Even though I specified the transcription as outlined at Template:alter at өсүмдүк, the untranscribed text was still returned. I also tested it with Template:link and the same thing happened so it's a problem with a module somewhere. İʟᴀᴡᴀ–Kᴀᴛᴀᴋᴀ (talk) (edits) 03:09, 27 July 2020 (UTC)

    kk has "override_translit = true" set in Module:languages/data2 which determines the behavior you are seeing. DTLHS (talk) 03:56, 27 July 2020 (UTC)
    I came up with a solution: the transliteration function in Module:ky-translit now returns nothing if the text is in Arabic script, so your manual transliteration is shown. — Eru·tuon 04:59, 27 July 2020 (UTC)

    Verb and Noun templates for the Norwegian languageEdit

    Hi! Not too familiar with the discussions on Wiktionary so hope I am posting this in the right place. If not let me know.

    I want to request templates for Norwegian (specifically Bokmål) for verbs and nouns, and maybe even adjectives. Both Danish and Swedish have their own, but Norwegian has been left out! For example, if you look at the Danish entry "have" (Which is both a verb and a noun), you will find templates for both the noun and the verb, as well as the "main" forms written out next to the base form. Norwegian entries only have these main forms written at the top, but never a template with all the forms. Certain verb forms are never included at all in Norwegian entries, such as the non-finite forms, which could add at least 6 forms to a verb, which Wiktionary readers would not know. For nouns, the genitive could be added, as they are never included in Norwegian entries either. The way it is now, is very inconsistent. Some entries have a lot of information, others have very little, as there is no unifying template giving some kind of pointer as to how much information is required. Hope someone can help out :) Supevan (talk) 05:30, 29 July 2020 (UTC)

    For verbs, the template would need the following forms: Infinitive (active), infinitive passive, present indicative active, present indicative passive, past indicative active, past indicative passive, subjunctive, imperative, imperfective participle, perfective (masculine+feminine+neuter if applies) and perfective plural/definite.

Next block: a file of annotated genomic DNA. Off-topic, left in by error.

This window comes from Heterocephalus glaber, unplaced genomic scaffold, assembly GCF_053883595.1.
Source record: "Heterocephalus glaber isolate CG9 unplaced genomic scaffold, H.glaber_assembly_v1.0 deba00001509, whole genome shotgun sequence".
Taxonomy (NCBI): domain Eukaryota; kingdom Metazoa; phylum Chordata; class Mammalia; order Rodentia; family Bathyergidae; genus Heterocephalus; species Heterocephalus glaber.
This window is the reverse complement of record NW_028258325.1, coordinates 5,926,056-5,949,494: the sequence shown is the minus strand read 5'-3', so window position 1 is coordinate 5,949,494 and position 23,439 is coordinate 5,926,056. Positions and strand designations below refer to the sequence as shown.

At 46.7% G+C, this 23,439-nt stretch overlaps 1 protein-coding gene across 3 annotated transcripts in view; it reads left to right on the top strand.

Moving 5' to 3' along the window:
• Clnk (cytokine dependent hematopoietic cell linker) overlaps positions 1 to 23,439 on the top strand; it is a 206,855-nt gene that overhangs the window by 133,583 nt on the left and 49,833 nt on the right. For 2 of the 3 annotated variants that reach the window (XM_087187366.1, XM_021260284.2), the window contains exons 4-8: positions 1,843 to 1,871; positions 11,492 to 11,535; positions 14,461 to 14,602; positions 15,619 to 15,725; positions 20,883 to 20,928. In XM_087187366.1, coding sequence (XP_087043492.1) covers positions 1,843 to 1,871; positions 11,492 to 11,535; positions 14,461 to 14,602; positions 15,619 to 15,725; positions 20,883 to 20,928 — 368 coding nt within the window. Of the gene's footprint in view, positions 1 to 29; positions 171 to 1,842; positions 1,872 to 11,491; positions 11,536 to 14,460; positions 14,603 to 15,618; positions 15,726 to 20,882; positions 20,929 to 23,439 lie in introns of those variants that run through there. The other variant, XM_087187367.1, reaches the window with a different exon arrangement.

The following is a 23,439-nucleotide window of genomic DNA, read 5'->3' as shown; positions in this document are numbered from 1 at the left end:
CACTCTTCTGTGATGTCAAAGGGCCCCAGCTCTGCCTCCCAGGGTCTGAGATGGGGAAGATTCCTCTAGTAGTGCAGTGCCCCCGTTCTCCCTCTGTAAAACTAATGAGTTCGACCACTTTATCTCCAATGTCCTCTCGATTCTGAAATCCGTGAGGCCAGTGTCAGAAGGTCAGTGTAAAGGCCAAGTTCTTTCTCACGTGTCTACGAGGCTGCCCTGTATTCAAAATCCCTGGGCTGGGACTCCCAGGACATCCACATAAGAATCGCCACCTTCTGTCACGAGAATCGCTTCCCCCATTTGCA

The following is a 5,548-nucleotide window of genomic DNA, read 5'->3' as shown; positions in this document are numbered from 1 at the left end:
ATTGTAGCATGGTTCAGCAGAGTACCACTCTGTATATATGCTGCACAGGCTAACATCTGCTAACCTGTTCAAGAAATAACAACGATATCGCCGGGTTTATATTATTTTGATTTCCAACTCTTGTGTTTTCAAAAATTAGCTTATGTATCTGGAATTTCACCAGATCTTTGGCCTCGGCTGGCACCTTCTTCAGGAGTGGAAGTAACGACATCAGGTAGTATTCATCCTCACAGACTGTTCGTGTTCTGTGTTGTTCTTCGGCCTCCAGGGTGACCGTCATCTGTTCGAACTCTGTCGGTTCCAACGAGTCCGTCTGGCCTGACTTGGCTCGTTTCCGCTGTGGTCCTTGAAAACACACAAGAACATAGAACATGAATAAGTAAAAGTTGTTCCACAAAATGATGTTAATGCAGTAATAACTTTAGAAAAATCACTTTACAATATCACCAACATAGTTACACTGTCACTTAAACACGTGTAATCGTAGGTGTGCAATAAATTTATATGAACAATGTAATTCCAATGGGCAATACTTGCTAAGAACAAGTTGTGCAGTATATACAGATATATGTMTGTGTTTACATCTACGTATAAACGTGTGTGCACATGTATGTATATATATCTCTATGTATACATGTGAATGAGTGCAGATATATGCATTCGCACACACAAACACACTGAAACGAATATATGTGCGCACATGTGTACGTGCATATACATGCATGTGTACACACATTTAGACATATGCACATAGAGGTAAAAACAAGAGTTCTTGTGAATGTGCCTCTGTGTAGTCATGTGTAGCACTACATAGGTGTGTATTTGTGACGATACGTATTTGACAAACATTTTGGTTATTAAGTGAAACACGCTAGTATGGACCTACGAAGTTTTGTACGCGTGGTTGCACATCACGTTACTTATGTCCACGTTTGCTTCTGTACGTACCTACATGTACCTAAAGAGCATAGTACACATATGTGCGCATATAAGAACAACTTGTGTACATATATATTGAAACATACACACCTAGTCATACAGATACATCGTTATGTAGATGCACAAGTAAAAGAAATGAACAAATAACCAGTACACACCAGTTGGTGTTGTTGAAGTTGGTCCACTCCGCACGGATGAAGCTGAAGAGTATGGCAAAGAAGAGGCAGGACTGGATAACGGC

Looks like the Swedish wiktionary already has several templates for Norwegian at sv:Mall:no-subst for nouns, verbs, articles and pronouns. These could be adapted, I still have yet to figure out how templates work on MediaWiki. Kritixilithos (talk) 15:08, 2 August 2020 (UTC)
    Wow, you're right! They look pretty great, I hope someone could adapt them to English Wiktionary, I have no idea how that works, but would love to be able to use them. Supevan (talk) 08:30, 3 August 2020 (UTC)

    Disabling LQT without losing archivesEdit

    Does anyone know if there's any way to remove the old LiquidThreads system from a page without losing all of the old threads? --Yair rand (talk) 05:53, 29 July 2020 (UTC)

    (If not, is it possible to move the old LT page to an archive subpage and then 'reformat' the 'main' page?) - -sche (discuss) 18:25, 31 July 2020 (UTC)

    Feedback on Quiet Quentin with {{quote-text}} templatesEdit

    Example screenshot

    I made a modified version of QQ that uses {{quote-book}} and {{quote-journal}} instead of raw wikitext. I've accounted for all the edge cases I could find, but there are probably more out there. Is this something anybody wants?

    You can test it out by disabling QQ in your preferences and adding the following to your /common.js:


    —Enosh (talk) 14:49, 30 July 2020 (UTC)

    @Enoshd: I have tested out the code by following the instructions you provided and it has worked well for me. Thanks for doing the work to create what is, in mind, and improved version of Quiet Quentin. If you are taking requests, there are a few capabilities that I would enjoy being added to gadget. —The Editor's Apprentice (talk) 22:40, 30 July 2020 (UTC)
    @The Editor's Apprentice: Glad to hear and happy to take requests. —Enosh (talk) 07:50, 31 July 2020 (UTC)
    @Enoshd: Awesome. The first thing that comes to mind for me about Quiet Quentin (or I guess, more accurately, your modified version of it) is that the height that it opens to when a search is conducted is about the height of my screen and so by default the "more results" link is off my screen. The corresponding feature that I would like is that the last set dimensions for the window are remembered from page to page so that I only have to change the window size once or that the default window height is reduced. Another has to do with the fact that the end of quotations are currently appended with &nbsp;.... The documentation pages for Template:nb... and Template:... recommend that Template:nb... be used instead to aid in the differentiation of ellipses that are present in the original text and those which are added by editors. In the context of dating quotes, it looks Google Books provides a standardized YYYY-MM-DD format for sources so I would appreciate month and day information also included in the quotation code generated. Thanks again. —The Editor's Apprentice (talk) 17:20, 31 July 2020 (UTC)